When I sat down to write my second Miranda Snaps feature, I had two things in mind to write about. I thought about the time I almost fell into an old, hand-dug well while hiking, and although there is deﬁnitely a story to be written from that experience at some point, I decided to write about the Papaw’s roses instead since they’re in season and doing well. It never once occurred to me to write about my memories of The Hairy Woman. That’s just something that came out as I typed. I guess that’s one of the things that I will always associate with going “Up on the Hill” where my grandparents lived. None of this is ﬁctional. These are my actual memories, but they’re from such a long time ago that it’s possible some of them are false memories. They could be melded with dreams or my vivid imagination, but to me they’re real.
A couple of weeks ago, I received a review request in my inbox from Jon O’Bergh for his horror novel, “The Shatter Point.” I accepted the oﬀer, and “The Shatter Point” arrived all the way from Canada a week later. It has a gorgeous cover with red roses. My red roses, although at this point have turned a dark pink, are blooming beautifully, and I couldn’t resist taking a photo of them with the book.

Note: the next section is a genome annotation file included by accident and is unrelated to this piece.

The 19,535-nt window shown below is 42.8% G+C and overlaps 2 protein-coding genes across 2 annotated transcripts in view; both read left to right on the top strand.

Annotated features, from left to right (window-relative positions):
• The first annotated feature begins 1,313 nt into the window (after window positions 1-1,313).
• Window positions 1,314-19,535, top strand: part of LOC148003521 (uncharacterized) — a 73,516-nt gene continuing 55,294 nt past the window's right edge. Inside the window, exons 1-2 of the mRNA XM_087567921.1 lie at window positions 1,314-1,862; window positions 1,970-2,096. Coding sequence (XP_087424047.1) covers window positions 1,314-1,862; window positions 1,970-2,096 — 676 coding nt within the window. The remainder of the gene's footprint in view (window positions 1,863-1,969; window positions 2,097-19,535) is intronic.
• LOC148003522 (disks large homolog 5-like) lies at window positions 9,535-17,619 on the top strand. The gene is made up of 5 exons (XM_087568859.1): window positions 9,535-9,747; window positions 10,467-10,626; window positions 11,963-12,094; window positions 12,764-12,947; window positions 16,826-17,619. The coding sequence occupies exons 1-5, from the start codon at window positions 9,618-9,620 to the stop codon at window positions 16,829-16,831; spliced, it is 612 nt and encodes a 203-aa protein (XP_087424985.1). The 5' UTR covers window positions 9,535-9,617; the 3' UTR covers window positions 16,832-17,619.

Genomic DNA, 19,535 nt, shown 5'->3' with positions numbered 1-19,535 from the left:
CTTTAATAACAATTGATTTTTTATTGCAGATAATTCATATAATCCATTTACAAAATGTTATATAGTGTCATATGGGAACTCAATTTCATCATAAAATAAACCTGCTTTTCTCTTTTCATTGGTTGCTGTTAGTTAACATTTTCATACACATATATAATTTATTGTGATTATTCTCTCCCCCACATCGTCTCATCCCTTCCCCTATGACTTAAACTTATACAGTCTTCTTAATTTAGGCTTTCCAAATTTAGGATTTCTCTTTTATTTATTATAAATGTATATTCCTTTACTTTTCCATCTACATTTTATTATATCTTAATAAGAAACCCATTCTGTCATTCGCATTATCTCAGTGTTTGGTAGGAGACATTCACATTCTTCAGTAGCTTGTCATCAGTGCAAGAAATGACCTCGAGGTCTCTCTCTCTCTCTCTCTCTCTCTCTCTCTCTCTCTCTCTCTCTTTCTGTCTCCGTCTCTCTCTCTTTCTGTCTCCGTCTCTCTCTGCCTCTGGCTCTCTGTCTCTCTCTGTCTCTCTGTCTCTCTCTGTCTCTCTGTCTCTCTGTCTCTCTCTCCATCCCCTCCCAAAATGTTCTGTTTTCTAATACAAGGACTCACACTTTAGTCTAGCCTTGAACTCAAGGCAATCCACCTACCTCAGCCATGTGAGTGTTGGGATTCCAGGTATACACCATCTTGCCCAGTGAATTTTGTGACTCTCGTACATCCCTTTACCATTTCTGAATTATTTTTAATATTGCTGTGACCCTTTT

When I sit at my desk to write, I almost always light a candle. It never occurred to me until I had ﬁnished with this second Miranda Snaps feature that the candle I’ve been burning recently went along with the theme of today’s feature. Sparkling Rose Water, of course.
Thanks for reading my second feature here on KendallReviews.com! I hope you’ve enjoyed your trip Up on the Hill.
See you next month.
Miranda Crites is a reader, book reviewer, photographer, writer, and lover of horror from the ghostly woods of rural West Virginia. Miranda has always enjoyed reading, photography, and writing. She received her first camera as a gift when she was nine years old. The writing bug bit her at a very early age. She won the young writers’ contest in first grade and never stopped writing.